NEW YORK ( TheStreet) -- This decade could have been the 1930s. It's turning out to be more like the 1970s.
By that I mean we're going through an economic transition that takes time to work out. Back then rising oil prices took profits out of the factory economy, while computing gradually brought productivity to offices, automating mental work, making creativity more valuable.
The PC was the turning point. By turning semiconductors into a mass-marketed device anyone could use, we unleashed a revolution that's still going on. We have spent a generation replacing rote mental labor that had been done by secretaries and middle managers with algorithms, generating enormous wealth that made high oil prices tolerable.
Now oil sets a brake on any effort to create economic growth. Those office jobs are gone. They are no more coming back than your grandfather's job pouring steel or assembling cars.
Today's unemployment, in other words, is based on how our economy is structured. We need a new economy. So the home of productivity has become the lab, creating technologies that let us both harvest energy and replace physical work with the products of raw intellect. And the first PC of that era is now rolling off a Massachusetts assembly line. Its name is Baxter. Baxter is a general purpose industrial robot from Rethink Robotics in Boston. MassHighTech estimates it cost $62 million in venture capital to bring to market, and it costs $22,000. Robotics is no longer new. We've had industrial robots around for 30 years, and surgeons love their Da Vinci units from Intuitive Surgical (ISRG), which make them both more productive and more accurate. (Intuitive Surgical shareholders like the company, too.) Baxter is a humanoid robot for the factory floor. What makes Baxter different is the way it can be programmed -- by being "shown how" -- and its extensible platform. Just like a PC, it will take new peripherals made to its standards, and a software development kit will ship next year. It also plugs into a regular wall outlet. Co-founder Rodney Brooks previously co-founded iRobot, makers of the Roomba vacuum. He built Baxter in roughly the size and shape of a human being, with eyes displayed on its main screen that focus on the task at hand and provide feedback with human-like expressions, plus two arms, each with seven ranges of motion. It's no bigger or stronger than your co-workers, and its actuators are run through springs, so they can measure forces and act as shock absorbers, increasing safety in unstructured environments. Brooks told IEEE Spectrum that his target market is the 300,000 small U.S. manufacturers who currently can't afford robots.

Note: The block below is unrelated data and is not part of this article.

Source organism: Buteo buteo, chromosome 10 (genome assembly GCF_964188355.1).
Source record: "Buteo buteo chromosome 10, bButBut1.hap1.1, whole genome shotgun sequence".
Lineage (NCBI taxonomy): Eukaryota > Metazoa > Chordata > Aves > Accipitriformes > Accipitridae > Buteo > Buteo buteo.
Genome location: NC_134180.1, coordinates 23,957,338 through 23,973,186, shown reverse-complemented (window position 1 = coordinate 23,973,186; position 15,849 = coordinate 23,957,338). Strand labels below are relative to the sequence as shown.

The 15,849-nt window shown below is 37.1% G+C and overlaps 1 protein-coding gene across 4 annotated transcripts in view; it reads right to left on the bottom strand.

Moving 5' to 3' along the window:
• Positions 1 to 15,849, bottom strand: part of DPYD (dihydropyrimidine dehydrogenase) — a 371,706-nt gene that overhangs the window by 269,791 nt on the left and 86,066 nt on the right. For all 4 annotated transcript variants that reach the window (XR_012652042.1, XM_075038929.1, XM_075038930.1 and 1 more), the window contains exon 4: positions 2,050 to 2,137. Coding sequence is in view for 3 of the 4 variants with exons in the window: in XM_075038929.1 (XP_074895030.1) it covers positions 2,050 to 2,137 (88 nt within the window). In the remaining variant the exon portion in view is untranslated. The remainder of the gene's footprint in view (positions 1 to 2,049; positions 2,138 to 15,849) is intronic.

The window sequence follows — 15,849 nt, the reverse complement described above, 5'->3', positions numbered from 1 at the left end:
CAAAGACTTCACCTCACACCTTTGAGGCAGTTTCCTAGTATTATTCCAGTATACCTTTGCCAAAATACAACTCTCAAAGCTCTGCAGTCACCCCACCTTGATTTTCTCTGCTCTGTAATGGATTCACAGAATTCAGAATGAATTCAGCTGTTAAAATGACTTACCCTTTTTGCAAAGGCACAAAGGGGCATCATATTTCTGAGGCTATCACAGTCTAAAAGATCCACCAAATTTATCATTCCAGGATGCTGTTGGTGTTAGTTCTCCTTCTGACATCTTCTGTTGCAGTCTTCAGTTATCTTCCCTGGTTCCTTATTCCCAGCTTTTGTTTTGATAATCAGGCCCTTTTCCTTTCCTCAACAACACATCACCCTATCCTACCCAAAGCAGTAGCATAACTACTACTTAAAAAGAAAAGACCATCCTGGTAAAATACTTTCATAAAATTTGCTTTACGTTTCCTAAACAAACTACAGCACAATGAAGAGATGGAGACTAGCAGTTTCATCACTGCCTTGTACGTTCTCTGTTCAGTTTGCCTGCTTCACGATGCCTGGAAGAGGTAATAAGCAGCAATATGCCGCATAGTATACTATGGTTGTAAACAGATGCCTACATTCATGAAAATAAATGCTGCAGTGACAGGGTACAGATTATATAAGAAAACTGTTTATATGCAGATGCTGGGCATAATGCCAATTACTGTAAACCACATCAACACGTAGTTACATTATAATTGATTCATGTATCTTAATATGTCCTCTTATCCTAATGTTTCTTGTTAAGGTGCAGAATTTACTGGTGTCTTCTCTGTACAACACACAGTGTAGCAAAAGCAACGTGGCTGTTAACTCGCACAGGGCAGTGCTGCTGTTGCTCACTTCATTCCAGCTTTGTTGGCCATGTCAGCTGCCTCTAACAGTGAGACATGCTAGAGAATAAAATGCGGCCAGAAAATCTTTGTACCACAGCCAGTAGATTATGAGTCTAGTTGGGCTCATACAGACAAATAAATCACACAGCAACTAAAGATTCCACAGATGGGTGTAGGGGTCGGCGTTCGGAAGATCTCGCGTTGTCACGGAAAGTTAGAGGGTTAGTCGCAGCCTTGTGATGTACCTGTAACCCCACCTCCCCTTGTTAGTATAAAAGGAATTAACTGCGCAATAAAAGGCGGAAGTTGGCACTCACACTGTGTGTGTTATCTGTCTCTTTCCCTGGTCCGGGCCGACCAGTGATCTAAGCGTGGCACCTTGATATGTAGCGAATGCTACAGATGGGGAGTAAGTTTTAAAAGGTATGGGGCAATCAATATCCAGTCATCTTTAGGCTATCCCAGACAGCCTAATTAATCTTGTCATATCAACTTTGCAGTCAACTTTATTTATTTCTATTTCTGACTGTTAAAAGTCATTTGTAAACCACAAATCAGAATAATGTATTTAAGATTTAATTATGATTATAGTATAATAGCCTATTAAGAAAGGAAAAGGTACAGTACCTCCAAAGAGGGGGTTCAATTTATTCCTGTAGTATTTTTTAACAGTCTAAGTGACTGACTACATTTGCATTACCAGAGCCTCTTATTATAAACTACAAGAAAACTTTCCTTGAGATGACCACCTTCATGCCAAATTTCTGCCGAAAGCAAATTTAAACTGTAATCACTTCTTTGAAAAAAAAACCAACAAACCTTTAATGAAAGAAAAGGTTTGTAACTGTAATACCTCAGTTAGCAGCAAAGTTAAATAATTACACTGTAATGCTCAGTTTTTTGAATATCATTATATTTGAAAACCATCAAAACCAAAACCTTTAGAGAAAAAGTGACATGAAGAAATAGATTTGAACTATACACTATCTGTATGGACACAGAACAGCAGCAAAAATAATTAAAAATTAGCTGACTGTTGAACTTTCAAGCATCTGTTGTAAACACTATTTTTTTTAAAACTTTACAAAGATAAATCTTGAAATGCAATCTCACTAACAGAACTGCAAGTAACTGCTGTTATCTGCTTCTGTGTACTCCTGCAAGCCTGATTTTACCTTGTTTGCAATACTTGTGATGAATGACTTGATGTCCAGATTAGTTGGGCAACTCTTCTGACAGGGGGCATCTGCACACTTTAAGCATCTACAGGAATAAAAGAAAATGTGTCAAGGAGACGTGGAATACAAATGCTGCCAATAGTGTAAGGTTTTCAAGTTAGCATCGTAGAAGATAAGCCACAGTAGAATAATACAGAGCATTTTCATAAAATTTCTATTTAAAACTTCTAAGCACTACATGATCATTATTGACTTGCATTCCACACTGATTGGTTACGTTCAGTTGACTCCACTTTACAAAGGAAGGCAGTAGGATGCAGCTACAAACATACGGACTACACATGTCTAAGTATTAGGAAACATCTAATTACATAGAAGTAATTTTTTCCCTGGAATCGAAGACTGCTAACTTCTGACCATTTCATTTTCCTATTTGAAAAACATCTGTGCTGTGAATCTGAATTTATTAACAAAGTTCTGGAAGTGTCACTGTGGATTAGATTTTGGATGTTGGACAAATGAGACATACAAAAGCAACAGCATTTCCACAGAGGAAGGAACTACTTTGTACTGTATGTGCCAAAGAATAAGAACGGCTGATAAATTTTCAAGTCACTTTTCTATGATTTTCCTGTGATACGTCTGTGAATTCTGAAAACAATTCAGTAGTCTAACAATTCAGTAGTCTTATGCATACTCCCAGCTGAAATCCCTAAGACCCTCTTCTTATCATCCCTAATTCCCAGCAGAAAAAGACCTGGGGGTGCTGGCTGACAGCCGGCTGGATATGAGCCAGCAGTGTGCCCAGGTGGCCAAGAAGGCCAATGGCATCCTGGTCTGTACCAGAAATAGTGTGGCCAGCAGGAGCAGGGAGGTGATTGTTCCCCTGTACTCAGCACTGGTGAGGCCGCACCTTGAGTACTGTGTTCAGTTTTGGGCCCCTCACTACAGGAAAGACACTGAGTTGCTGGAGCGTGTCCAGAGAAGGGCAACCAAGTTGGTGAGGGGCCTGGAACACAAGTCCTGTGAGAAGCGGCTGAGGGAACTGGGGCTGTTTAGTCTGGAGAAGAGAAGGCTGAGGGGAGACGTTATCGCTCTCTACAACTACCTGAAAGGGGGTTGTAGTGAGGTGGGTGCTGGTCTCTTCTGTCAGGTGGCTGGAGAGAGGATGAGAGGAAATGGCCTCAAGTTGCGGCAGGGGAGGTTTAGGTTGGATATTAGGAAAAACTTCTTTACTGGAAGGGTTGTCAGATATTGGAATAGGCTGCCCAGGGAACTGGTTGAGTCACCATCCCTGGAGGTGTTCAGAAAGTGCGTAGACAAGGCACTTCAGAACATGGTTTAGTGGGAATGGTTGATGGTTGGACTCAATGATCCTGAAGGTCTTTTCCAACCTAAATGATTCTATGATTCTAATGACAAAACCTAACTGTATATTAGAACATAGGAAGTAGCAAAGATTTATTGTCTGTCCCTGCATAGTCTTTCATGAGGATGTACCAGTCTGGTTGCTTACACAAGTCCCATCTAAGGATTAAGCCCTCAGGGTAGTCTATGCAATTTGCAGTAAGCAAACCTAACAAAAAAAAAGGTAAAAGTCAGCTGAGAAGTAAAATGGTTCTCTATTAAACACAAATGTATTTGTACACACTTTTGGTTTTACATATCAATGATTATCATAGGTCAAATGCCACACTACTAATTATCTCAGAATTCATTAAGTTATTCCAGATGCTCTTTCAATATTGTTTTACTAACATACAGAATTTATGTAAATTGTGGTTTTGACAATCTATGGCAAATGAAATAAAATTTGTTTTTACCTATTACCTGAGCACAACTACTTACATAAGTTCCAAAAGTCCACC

Baxter is just the start of something, like the Apple II was the start of something. There will be competitors. There will be improvements. There will be peripherals and a host of new versions. And there will be pushback, from people who fear the end of simple assembly jobs. There is no guarantee that, in 2050, we'll celebrate Rodney Brooks as the Steve Jobs of our time, or as the real Lawrence Robertson, the fictional founder of U.S. Robots in Isaac Asimov's stories. He might end up like Ed Roberts, who developed the MITS Altair but died in relative obscurity (although Bill Gates showed up at his deathbed, since Roberts had given Gates his first job). Count Baxter as one point on a continuum, a marker along the road that leads to a new era of economic growth, a way out of our malaise into a brighter future.
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